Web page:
The deregulation of nAChR subunits in primary lung cancer tissues is also evidenced by the epigenetic alterations of the nAChR genes [7476]. Paliwal et al. reported that cholinergic receptor, nicotinic, alpha 3 (CHRNA3) gene encoding the α3-nAChR subunit is frequently hypermethylated and silenced in lung cancer, and DNA methylation inhibitors can cause demethylation of CHRNA3 promoter and reactivation of the gene [75]. Ectopic expression of α3-nAChR restored the protein level of the α3 receptor in H1975 lung cancer cell line and induced apoptosis [73]. They also observed a dramatic increase of Ca2+ influx response in the presence of nicotine elicited by knockdown of CHRNA3 in α3-nAChR positive lung cancer cells, followed by activation of the AKT prosurvival pathway. Moreover, α3-nAChR depleted cells were resistant to apoptosis-inducing agents, underscoring the importance of epigenetic silencing of the CHRNA3 gene in human cancer. Interestingly, they found CHRNA3, but not CHRNA5, is often hypermethylated and downregulated in cancer tissues, whereas a 30-fold upregulation of CHRNA5 expression is observed in lung cancers compared with the normal lung [75]. Consistently, in a separate study α5-nAChR and α3-nAChR are identified as negative regulator of α7-nAChR mediated nicotine responses in human normal and bronchial cancer [21]. Knockdown of CHRNA3 and CHRNA5 in bronchial cancer cells and esophageal cancer cells leads to increased calcium influx induced by nicotine, which could be explained by the compensatory increase of the assembly of functional α7-nAChR on the cell membrane. Importantly, they have also identified downregulation of p63 after knockdown of CHRNA5 or CHRNA3, which offered an explanation for the resistance to apoptosis in CHRNA3 downregulated lung cancers. Moreover, knockdown of CHRNA3 in A549 cells downregulates the cell-cell adhesion molecules and reduces the components of tight junctions (ZO-1) and adherens junctions (P120), analogous to epithelial cells undergoing epithelial-mesenchyme transition [77]. Together these findings suggest that α5-nAChR and α3-nAChR mediate the apoptotic responses and suppress the adhesion and migration of primary lung cancer cells and normal bronchial cells. In addition, the regulatory functions are mediated by the heteromeric (α3β2)2α5-nAChR rather than the AChR5 subunit alone.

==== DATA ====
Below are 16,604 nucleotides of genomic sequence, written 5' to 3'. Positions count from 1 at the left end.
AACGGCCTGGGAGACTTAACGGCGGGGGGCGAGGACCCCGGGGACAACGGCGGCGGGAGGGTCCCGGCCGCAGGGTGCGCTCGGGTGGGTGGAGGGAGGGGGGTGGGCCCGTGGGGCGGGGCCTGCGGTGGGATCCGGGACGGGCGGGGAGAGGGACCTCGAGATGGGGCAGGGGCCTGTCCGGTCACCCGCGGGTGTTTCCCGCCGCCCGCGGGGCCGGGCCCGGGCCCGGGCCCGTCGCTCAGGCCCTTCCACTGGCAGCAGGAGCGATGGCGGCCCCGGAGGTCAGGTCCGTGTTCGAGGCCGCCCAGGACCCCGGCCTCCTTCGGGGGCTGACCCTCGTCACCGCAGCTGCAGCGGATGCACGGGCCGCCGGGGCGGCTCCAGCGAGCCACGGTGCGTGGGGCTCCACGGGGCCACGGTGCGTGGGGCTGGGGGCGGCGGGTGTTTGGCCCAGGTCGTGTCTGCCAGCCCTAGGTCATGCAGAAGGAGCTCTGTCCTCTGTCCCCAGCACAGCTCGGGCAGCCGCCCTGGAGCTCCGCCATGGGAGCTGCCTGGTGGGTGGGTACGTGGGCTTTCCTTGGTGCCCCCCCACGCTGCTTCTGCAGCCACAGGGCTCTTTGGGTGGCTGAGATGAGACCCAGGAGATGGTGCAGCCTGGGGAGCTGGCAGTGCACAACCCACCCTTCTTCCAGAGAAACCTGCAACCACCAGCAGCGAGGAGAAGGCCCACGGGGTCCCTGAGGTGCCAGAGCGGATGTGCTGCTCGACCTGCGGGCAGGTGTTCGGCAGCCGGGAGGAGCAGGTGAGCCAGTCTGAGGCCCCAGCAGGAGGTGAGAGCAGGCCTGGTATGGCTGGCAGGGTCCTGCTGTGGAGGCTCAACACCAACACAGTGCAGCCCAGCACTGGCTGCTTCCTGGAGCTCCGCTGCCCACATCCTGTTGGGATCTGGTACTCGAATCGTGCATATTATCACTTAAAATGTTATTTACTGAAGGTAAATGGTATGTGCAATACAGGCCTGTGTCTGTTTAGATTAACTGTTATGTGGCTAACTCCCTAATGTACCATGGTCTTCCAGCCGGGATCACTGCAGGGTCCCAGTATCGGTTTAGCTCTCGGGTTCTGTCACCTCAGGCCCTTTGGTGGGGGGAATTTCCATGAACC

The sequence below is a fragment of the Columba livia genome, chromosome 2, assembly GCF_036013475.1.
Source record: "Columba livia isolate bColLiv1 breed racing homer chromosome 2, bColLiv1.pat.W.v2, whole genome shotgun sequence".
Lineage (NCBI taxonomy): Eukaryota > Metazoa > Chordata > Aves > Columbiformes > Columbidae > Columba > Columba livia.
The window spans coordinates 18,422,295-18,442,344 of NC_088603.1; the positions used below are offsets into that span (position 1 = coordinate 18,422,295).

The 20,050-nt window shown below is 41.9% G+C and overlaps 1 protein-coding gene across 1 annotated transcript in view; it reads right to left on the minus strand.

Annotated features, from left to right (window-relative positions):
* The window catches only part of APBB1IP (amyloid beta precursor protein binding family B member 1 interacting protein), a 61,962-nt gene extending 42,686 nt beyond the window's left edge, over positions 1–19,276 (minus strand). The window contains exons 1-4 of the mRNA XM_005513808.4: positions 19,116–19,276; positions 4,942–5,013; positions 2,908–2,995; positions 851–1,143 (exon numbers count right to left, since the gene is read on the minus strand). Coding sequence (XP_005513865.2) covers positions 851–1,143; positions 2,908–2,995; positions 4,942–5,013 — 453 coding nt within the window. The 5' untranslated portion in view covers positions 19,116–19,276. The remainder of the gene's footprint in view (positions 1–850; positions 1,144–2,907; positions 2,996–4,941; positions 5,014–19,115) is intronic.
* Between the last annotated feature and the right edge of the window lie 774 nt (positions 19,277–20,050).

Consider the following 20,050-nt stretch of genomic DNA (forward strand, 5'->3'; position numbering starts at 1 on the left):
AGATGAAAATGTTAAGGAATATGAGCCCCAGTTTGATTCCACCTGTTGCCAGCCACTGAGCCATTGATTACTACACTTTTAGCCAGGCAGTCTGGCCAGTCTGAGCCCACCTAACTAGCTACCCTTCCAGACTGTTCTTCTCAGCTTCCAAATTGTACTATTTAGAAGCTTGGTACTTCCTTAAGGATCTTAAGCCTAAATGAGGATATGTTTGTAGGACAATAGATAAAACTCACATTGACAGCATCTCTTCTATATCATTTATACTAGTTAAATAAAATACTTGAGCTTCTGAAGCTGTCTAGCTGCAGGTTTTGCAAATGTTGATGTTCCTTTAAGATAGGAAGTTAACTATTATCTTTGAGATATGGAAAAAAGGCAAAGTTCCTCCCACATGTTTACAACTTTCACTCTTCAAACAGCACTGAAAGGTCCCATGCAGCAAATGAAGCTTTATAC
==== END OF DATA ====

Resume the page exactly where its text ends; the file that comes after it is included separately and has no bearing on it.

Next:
6. nAChRs Signaling in Pancreatic Cancer

Cigarette smoking is most frequent risk factor associated with pancreatic cancer [7881]. NNK can induce pancreatic cancer through the genotoxic effect of DNA adducts causing RAS gene mutations [40] but also has a hyperproliferative effect on pancreatic duct epithelia through β-adrenergic transactivation of EGF receptors [82, 83]. Recently, Al-Wadei et al. reported that nicotine and NNK promote the synthesis and release of adrenaline and noradrenaline to promote the proliferation and migration of pancreatic cancer cells [84]. And RNA knockdown experiments indicate the effect is mediated by α3-, α5-, and α7-nAChRs. Similarly, the process is coupled with increased β-adrenergic cAMP-dependent signaling and release of arachidonic acid in pancreatic cancer cell lines [45, 82, 85]. And the activation of CREB, ERK, SRC, and AKT pathways has been identified to mediate the oncogenic responses of nAChRs. Together these findings suggest nAChR mediated catecholamine synthesis, release, and transactivation of the EGFR signaling pathway promote the progression of pancreatic cancers.

Besides, nicotine/cigarette smoke promotes metastasis of pancreatic cancer through α7-nAChR mediated Mucin-4 (MUC4) upregulation. Chronic exposure to nicotine or cigarette smoke leads to increased expression of MUC4 in pancreatic cancer through activation of the α7-nAChR/JAK2/STAT3 and the MEK/ERK1/ERK2 signaling cascade [86]. And tobacco smoking induces chronic inflammation to trigger the development of pancreatic cancer [87]. The oncogenic effects of nAChR signaling in pancreatic cancer are also supported by the animal experiments, and N-nitroso compounds, formed from nicotine by nitrosation during the processing of tobacco plants, can cause pancreatic cancer in Syrian golden hamsters [88].

7. nAChRs Signaling in Oral and Esophageal Cancers